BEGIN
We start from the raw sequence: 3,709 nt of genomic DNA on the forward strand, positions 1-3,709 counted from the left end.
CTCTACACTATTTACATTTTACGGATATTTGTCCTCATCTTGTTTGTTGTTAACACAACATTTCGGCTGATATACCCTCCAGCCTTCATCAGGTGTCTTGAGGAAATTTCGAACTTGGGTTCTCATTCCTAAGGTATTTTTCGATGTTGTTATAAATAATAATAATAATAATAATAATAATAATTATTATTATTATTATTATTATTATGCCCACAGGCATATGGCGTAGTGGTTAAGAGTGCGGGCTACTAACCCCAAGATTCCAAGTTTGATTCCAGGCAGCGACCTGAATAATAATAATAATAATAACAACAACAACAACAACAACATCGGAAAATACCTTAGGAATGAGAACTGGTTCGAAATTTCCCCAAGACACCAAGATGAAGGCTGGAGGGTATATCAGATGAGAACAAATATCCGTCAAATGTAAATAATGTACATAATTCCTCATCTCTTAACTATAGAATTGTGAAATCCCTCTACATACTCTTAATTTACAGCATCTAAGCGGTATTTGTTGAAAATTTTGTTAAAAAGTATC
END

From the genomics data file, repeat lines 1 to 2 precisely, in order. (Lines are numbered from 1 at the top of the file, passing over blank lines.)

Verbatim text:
We start from the raw sequence: 3,709 nt of genomic DNA on the forward strand, positions 1-3,709 counted from the left end.
CTCTACACTATTTACATTTTACGGATATTTGTCCTCATCTTGTTTGTTGTTAACACAACATTTCGGCTGATATACCCTCCAGCCTTCATCAGGTGTCTTGAGGAAATTTCGAACTTGGGTTCTCATTCCTAAGGTATTTTTCGATGTTGTTATAAATAATAATAATAATAATAATAATAATAATTATTATTATTATTATTATTATTATGCCCACAGGCATATGGCGTAGTGGTTAAGAGTGCGGGCTACTAACCCCAAGATTCCAAGTTTGATTCCAGGCAGCGACCTGAATAATAATAATAATAATAACAACAACAACAACAACAACATCGGAAAATACCTTAGGAATGAGAACTGGTTCGAAATTTCCCCAAGACACCAAGATGAAGGCTGGAGGGTATATCAGATGAGAACAAATATCCGTCAAATGTAAATAATGTACATAATTCCTCATCTCTTAACTATAGAATTGTGAAATCCCTCTACATACTCTTAATTTACAGCATCTAAGCGGTATTTGTTGAAAATTTTGTTAAAAAGTATC